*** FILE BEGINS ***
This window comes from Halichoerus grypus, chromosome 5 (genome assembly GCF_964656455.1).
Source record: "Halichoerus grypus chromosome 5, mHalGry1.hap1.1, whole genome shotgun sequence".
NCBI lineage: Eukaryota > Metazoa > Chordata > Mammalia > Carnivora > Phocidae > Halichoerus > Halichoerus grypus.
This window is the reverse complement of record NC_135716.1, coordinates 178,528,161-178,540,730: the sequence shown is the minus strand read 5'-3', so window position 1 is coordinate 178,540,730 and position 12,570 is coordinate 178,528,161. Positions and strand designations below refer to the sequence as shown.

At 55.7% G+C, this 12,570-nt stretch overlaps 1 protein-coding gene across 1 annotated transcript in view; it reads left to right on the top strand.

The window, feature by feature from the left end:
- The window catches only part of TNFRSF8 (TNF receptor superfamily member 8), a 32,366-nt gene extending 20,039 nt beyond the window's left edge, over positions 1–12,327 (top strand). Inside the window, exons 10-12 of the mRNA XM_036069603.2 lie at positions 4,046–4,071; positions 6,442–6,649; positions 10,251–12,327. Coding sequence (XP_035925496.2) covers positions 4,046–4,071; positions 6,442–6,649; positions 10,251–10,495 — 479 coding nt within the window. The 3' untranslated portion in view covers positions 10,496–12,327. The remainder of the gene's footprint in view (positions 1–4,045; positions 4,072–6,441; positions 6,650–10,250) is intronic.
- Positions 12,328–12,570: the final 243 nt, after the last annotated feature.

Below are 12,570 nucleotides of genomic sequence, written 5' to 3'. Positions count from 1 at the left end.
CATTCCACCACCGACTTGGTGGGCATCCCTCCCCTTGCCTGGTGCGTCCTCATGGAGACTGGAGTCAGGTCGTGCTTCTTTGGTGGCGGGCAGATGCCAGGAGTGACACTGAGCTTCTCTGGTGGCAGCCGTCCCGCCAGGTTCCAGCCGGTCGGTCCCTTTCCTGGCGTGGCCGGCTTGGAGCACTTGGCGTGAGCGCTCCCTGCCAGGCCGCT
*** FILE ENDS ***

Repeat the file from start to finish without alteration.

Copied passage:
This window comes from Halichoerus grypus, chromosome 5 (genome assembly GCF_964656455.1).
Source record: "Halichoerus grypus chromosome 5, mHalGry1.hap1.1, whole genome shotgun sequence".
NCBI lineage: Eukaryota > Metazoa > Chordata > Mammalia > Carnivora > Phocidae > Halichoerus > Halichoerus grypus.
This window is the reverse complement of record NC_135716.1, coordinates 178,528,161-178,540,730: the sequence shown is the minus strand read 5'-3', so window position 1 is coordinate 178,540,730 and position 12,570 is coordinate 178,528,161. Positions and strand designations below refer to the sequence as shown.

At 55.7% G+C, this 12,570-nt stretch overlaps 1 protein-coding gene across 1 annotated transcript in view; it reads left to right on the top strand.

The window, feature by feature from the left end:
- The window catches only part of TNFRSF8 (TNF receptor superfamily member 8), a 32,366-nt gene extending 20,039 nt beyond the window's left edge, over positions 1–12,327 (top strand). Inside the window, exons 10-12 of the mRNA XM_036069603.2 lie at positions 4,046–4,071; positions 6,442–6,649; positions 10,251–12,327. Coding sequence (XP_035925496.2) covers positions 4,046–4,071; positions 6,442–6,649; positions 10,251–10,495 — 479 coding nt within the window. The 3' untranslated portion in view covers positions 10,496–12,327. The remainder of the gene's footprint in view (positions 1–4,045; positions 4,072–6,441; positions 6,650–10,250) is intronic.
- Positions 12,328–12,570: the final 243 nt, after the last annotated feature.

Below are 12,570 nucleotides of genomic sequence, written 5' to 3'. Positions count from 1 at the left end.
CATTCCACCACCGACTTGGTGGGCATCCCTCCCCTTGCCTGGTGCGTCCTCATGGAGACTGGAGTCAGGTCGTGCTTCTTTGGTGGCGGGCAGATGCCAGGAGTGACACTGAGCTTCTCTGGTGGCAGCCGTCCCGCCAGGTTCCAGCCGGTCGGTCCCTTTCCTGGCGTGGCCGGCTTGGAGCACTTGGCGTGAGCGCTCCCTGCCAGGCCGCT